Will eurozone core inflation remain stubbornly high?

Will eurozone core inflation remain stubbornly high?

Economists expect headline eurozone inflation to drop to close to a year low in February, but the core reading, which excludes volatile items like fuel, food and tobacco, is set to remain stickier.

The preliminary data released on Thursday will, according to a Reuters poll, show eurozone annual consumer price growth slowing to 8.1 per cent this month, down from 8.6 per cent in January. This would be well below the October peak of 10.6 per cent and the lowest since April 2022.

However, the decline is likely to be driven by lower energy price rises. Core inflation is set to remain at 5.3 per cent, the highest on record. Economists forecast the trend to continue throughout 2023.

Iaroslav Shelepko, economist at Barclays, said eurozone headline inflation this year would show a “sharp deceleration driven by further energy disinflation and its spillovers into food and non-energy goods inflation, as well as very negative base effects”.

But he warned that the easing in core inflation “is likely to be even more gradual as underlying strong momentum takes time to unwind”.

Stubborn underlying price pressures will continue to support the case for the European Central Bank to raise rates. Markets have priced in a half percentage point increase at the ECB meeting on March 16. That would take the deposit rate to 3 per cent. It was minus 0.5 per cent only last July.

On Thursday, the ECB will also publish its account of the February monetary policy meeting, which concluded with a half percentage point increase. Investors will monitor it to gauge more details on the planned path for rates beyond March.

Ellie Henderson, economist at Investec, noted that the minutes come just hours after the February flash inflation print for the eurozone: “an off-consensus print could steal the limelight in markets from the backward-looking account”, she said. Valentina Romei

What will corporate earnings tell us about the health of the US economy?

US companies will continue to report fourth-quarter earnings next week, with a swath of results from retailers featuring prominently. These ought to give investors some insight into the health of the US consumer and broader economy.

Retail giants Costco and Target, home improvement store Lowe’s and budget-friendly Dollar Tree are among those reporting, alongside big names like oil company Occidental Petroleum and tech business Salesforce. Although the Federal Reserve’s aggressive interest rate hiking has hit earnings in some sectors, retail results have so far been mixed as the US consumer remains bullish.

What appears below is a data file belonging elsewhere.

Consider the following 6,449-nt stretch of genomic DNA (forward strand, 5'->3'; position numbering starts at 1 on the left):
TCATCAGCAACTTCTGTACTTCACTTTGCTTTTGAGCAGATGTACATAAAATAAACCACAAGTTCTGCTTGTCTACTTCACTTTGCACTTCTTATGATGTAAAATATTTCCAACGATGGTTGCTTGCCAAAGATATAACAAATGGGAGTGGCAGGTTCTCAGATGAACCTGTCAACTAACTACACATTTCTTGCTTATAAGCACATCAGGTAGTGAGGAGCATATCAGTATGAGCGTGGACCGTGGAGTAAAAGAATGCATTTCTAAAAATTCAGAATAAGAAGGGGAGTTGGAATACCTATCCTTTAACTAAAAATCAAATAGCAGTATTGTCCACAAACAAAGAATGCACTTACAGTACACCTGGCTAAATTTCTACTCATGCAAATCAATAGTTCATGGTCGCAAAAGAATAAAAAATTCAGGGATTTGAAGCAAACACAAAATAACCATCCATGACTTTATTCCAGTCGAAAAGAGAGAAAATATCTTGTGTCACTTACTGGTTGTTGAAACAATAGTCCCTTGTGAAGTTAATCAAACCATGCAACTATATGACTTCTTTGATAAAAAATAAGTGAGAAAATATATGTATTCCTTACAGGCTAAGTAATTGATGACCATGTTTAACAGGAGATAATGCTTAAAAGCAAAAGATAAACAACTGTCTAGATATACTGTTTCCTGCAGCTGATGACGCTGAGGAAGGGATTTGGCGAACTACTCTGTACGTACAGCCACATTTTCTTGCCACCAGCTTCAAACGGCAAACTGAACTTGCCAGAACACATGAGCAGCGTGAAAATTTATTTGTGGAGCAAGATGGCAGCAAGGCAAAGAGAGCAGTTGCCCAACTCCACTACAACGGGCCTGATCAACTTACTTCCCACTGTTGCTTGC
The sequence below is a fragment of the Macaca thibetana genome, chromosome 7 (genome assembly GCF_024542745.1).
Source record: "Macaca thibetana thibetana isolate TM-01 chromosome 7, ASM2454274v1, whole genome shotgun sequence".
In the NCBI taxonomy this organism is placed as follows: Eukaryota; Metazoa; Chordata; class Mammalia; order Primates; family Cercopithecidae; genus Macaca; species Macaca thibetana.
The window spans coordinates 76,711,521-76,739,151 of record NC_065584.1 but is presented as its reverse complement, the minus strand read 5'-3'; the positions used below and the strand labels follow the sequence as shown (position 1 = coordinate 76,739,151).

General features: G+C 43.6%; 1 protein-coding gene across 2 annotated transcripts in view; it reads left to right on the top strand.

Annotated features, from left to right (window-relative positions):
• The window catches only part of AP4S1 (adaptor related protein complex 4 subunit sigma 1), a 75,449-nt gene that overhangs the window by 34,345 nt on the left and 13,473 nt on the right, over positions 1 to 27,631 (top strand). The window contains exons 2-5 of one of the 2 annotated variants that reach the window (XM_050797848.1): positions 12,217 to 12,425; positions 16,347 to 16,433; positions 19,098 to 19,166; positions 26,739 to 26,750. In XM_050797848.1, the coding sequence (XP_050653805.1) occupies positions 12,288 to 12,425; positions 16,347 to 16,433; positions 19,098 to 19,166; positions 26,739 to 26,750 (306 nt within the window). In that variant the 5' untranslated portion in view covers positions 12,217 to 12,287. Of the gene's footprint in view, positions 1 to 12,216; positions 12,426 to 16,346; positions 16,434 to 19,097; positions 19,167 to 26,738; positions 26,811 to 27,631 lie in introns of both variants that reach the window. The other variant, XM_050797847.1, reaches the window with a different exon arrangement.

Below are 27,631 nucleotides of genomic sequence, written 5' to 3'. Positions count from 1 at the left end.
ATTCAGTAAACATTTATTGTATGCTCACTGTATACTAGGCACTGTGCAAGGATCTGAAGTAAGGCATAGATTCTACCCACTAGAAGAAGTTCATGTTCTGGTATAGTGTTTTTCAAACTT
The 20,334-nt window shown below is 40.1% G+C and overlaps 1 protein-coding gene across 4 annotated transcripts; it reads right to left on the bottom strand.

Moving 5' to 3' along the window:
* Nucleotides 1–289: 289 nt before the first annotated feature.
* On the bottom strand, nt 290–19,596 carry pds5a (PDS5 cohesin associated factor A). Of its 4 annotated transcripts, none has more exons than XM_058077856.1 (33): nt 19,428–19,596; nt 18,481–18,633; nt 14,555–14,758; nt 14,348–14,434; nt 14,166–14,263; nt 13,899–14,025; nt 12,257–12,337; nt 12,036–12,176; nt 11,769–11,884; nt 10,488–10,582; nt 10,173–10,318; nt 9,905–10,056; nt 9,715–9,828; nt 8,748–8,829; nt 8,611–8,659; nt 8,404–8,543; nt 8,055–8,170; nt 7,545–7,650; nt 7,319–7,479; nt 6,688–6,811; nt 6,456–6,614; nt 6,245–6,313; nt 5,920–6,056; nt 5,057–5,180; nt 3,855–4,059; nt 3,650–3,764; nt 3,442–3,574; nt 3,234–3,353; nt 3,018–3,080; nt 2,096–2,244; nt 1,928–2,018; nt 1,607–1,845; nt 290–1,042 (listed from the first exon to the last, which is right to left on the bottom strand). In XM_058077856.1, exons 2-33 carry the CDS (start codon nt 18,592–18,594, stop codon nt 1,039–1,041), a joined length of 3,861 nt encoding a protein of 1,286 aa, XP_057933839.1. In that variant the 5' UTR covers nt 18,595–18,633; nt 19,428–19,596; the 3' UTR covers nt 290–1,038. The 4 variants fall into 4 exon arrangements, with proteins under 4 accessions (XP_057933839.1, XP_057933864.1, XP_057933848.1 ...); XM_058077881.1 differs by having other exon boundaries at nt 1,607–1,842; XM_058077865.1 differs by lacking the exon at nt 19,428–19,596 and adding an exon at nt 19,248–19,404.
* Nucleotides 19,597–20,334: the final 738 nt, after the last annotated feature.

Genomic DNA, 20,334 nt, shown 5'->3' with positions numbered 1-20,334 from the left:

The largest retailer in the US, Walmart, this week reported strong fourth-quarter earnings but issued a cautious outlook for the second half of the year, when it expects sales to fall.

Earlier this month, the US reported that retail sales had risen dramatically in January, one of several pieces of stronger-than-expected data from last month which prompted investors to bet that the Fed will be forced to keep interest rates higher for longer.

Retail sales, which include spending on food and petrol, rose 3 per cent in January over December, one of the biggest monthly increases in the past 20 years.

Bloomberg analysts are forecasting declines in earnings per share and sales at Target compared with strong spending in the same period a year ago; a rise in earnings and revenue at Costco; modest sales growth at Lowe’s, albeit alongside a challenging outlook for the remainder of the year; and higher sales at Dollar Tree, driven by spending on food. Kate Duguid

How will China’s PMIs move markets?

China’s purchasing managers’ indices will take centre stage next week as investors keep a close eye on the state of the world’s second-largest economy and Beijing’s attempts to put the long hangover of zero-Covid behind it.

Both official and independent manufacturing PMIs for February will be released on Wednesday. Economists polled by Bloomberg expect the former — which concentrates on large, state-owned enterprises — to come in at 50.7, inching further above the 50-point line separating an expansion in activity from contraction.

The independent Caixin manufacturing PMI, meanwhile, provides coverage of the midsized private companies that make up the majority of the sector and is tipped to exit contraction with a reading of 51.3 in February.

If those forecasts come good, they would paint a positive portrait of factory activity that could push Chinese markets higher. The non-manufacturing PMI covering services sector activity is also expected to climb to 55, up from 54.4 in January.

Analysts at ANZ have forecast a reading of 50.5 for the official gauge “thanks to the reopening as well as post-holiday surge in production” following the long lunar new year holiday. They also noted a rebound in Chinese metro passengers to levels close to the second half of 2021, which “bodes well for a recovery in the services sector”. Hudson Lockett

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